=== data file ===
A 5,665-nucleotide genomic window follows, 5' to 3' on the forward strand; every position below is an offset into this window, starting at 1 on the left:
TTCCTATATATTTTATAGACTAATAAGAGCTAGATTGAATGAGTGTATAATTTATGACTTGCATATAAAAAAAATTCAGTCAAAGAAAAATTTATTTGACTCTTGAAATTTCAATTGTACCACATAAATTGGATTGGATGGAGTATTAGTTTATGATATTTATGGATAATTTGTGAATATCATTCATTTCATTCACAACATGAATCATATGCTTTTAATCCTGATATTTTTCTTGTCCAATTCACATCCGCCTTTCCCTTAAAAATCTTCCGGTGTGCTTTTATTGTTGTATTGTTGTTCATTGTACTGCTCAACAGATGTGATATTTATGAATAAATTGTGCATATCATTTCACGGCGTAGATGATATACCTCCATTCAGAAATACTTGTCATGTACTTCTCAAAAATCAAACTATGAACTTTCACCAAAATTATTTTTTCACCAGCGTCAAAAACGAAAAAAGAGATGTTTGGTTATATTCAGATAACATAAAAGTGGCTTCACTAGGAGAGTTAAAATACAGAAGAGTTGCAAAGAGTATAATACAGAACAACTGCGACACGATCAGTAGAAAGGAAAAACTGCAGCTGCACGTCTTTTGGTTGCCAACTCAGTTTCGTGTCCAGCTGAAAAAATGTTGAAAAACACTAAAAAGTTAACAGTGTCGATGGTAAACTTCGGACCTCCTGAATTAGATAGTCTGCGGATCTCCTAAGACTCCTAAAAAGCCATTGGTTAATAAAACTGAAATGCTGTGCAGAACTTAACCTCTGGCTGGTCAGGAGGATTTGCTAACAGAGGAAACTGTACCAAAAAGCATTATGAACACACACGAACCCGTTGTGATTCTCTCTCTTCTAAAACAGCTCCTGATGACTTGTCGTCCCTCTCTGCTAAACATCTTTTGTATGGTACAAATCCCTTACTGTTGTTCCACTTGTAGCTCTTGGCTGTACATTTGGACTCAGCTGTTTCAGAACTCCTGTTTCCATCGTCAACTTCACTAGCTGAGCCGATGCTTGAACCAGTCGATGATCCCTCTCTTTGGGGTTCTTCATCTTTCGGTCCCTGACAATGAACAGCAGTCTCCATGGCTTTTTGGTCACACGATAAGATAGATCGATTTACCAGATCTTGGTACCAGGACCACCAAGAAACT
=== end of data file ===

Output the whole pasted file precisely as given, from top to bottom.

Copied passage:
A 5,665-nucleotide genomic window follows, 5' to 3' on the forward strand; every position below is an offset into this window, starting at 1 on the left:
TTCCTATATATTTTATAGACTAATAAGAGCTAGATTGAATGAGTGTATAATTTATGACTTGCATATAAAAAAAATTCAGTCAAAGAAAAATTTATTTGACTCTTGAAATTTCAATTGTACCACATAAATTGGATTGGATGGAGTATTAGTTTATGATATTTATGGATAATTTGTGAATATCATTCATTTCATTCACAACATGAATCATATGCTTTTAATCCTGATATTTTTCTTGTCCAATTCACATCCGCCTTTCCCTTAAAAATCTTCCGGTGTGCTTTTATTGTTGTATTGTTGTTCATTGTACTGCTCAACAGATGTGATATTTATGAATAAATTGTGCATATCATTTCACGGCGTAGATGATATACCTCCATTCAGAAATACTTGTCATGTACTTCTCAAAAATCAAACTATGAACTTTCACCAAAATTATTTTTTCACCAGCGTCAAAAACGAAAAAAGAGATGTTTGGTTATATTCAGATAACATAAAAGTGGCTTCACTAGGAGAGTTAAAATACAGAAGAGTTGCAAAGAGTATAATACAGAACAACTGCGACACGATCAGTAGAAAGGAAAAACTGCAGCTGCACGTCTTTTGGTTGCCAACTCAGTTTCGTGTCCAGCTGAAAAAATGTTGAAAAACACTAAAAAGTTAACAGTGTCGATGGTAAACTTCGGACCTCCTGAATTAGATAGTCTGCGGATCTCCTAAGACTCCTAAAAAGCCATTGGTTAATAAAACTGAAATGCTGTGCAGAACTTAACCTCTGGCTGGTCAGGAGGATTTGCTAACAGAGGAAACTGTACCAAAAAGCATTATGAACACACACGAACCCGTTGTGATTCTCTCTCTTCTAAAACAGCTCCTGATGACTTGTCGTCCCTCTCTGCTAAACATCTTTTGTATGGTACAAATCCCTTACTGTTGTTCCACTTGTAGCTCTTGGCTGTACATTTGGACTCAGCTGTTTCAGAACTCCTGTTTCCATCGTCAACTTCACTAGCTGAGCCGATGCTTGAACCAGTCGATGATCCCTCTCTTTGGGGTTCTTCATCTTTCGGTCCCTGACAATGAACAGCAGTCTCCATGGCTTTTTGGTCACACGATAAGATAGATCGATTTACCAGATCTTGGTACCAGGACCACCAAGAAACT